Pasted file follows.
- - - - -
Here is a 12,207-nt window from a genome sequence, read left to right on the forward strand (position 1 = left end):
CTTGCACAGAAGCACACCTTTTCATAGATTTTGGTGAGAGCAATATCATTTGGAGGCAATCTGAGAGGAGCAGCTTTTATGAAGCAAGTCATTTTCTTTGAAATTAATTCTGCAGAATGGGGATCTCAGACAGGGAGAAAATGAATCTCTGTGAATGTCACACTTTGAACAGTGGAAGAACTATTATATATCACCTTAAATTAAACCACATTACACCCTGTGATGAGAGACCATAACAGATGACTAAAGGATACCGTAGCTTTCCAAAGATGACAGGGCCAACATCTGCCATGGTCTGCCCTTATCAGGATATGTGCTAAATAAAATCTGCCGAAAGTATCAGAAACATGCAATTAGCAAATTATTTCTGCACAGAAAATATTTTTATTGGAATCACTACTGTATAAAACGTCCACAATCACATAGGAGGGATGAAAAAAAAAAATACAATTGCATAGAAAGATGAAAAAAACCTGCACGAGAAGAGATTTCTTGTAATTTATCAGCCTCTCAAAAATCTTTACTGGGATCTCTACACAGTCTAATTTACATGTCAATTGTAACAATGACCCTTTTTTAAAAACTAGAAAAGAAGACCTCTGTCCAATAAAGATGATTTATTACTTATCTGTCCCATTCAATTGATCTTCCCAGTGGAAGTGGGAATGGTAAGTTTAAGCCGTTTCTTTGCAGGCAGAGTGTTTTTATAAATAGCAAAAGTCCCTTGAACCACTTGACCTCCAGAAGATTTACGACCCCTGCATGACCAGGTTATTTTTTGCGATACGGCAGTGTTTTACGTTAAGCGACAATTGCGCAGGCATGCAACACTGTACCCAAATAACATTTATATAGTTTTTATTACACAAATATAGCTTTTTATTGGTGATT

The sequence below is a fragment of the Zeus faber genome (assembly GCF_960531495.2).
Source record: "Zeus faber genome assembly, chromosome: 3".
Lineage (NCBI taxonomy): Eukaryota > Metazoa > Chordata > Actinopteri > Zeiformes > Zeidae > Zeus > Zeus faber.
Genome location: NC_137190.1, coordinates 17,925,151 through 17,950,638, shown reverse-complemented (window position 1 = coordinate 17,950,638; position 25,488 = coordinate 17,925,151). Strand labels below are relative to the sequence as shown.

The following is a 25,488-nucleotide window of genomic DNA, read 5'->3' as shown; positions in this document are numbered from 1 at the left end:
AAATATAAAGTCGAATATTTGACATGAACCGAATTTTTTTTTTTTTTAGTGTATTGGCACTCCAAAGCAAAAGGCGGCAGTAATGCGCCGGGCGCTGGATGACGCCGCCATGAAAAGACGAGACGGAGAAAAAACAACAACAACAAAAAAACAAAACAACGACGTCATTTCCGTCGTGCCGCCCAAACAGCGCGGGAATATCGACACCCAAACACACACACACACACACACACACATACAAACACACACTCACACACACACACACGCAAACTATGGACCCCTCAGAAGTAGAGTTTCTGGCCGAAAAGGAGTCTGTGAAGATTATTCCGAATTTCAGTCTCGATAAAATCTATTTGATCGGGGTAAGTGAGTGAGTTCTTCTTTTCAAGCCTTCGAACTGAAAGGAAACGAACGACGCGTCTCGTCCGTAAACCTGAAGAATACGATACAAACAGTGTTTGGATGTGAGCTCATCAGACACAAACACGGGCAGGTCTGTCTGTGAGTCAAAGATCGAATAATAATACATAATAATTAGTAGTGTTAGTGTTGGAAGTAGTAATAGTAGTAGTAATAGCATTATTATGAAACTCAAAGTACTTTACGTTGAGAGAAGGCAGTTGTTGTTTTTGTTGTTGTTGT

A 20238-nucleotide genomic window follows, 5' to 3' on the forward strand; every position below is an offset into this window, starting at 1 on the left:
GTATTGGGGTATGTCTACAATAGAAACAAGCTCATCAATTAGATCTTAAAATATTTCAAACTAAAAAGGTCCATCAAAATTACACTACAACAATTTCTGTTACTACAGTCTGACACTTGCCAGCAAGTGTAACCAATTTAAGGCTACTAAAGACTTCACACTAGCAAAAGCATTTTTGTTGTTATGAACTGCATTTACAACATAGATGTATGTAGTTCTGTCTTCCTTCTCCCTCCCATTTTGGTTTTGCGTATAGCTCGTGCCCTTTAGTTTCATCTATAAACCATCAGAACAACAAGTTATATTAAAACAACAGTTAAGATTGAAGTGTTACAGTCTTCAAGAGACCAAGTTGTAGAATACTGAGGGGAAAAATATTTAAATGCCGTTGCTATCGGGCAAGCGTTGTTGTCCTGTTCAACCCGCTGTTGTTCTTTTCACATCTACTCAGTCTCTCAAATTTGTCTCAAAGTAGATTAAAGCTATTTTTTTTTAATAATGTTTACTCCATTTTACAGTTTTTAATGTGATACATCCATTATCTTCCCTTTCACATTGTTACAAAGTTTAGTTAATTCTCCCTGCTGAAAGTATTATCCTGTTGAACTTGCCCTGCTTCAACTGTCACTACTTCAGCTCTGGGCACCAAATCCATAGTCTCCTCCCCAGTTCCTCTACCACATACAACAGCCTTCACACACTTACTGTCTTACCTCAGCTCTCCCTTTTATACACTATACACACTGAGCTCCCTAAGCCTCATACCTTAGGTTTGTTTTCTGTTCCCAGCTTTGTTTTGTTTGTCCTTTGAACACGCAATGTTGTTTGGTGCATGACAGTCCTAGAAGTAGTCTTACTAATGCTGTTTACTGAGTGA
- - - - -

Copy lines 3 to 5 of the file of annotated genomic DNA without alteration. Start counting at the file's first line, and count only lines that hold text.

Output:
The sequence below is a fragment of the Zeus faber genome (assembly GCF_960531495.2).
Source record: "Zeus faber genome assembly, chromosome: 3".
Lineage (NCBI taxonomy): Eukaryota > Metazoa > Chordata > Actinopteri > Zeiformes > Zeidae > Zeus > Zeus faber.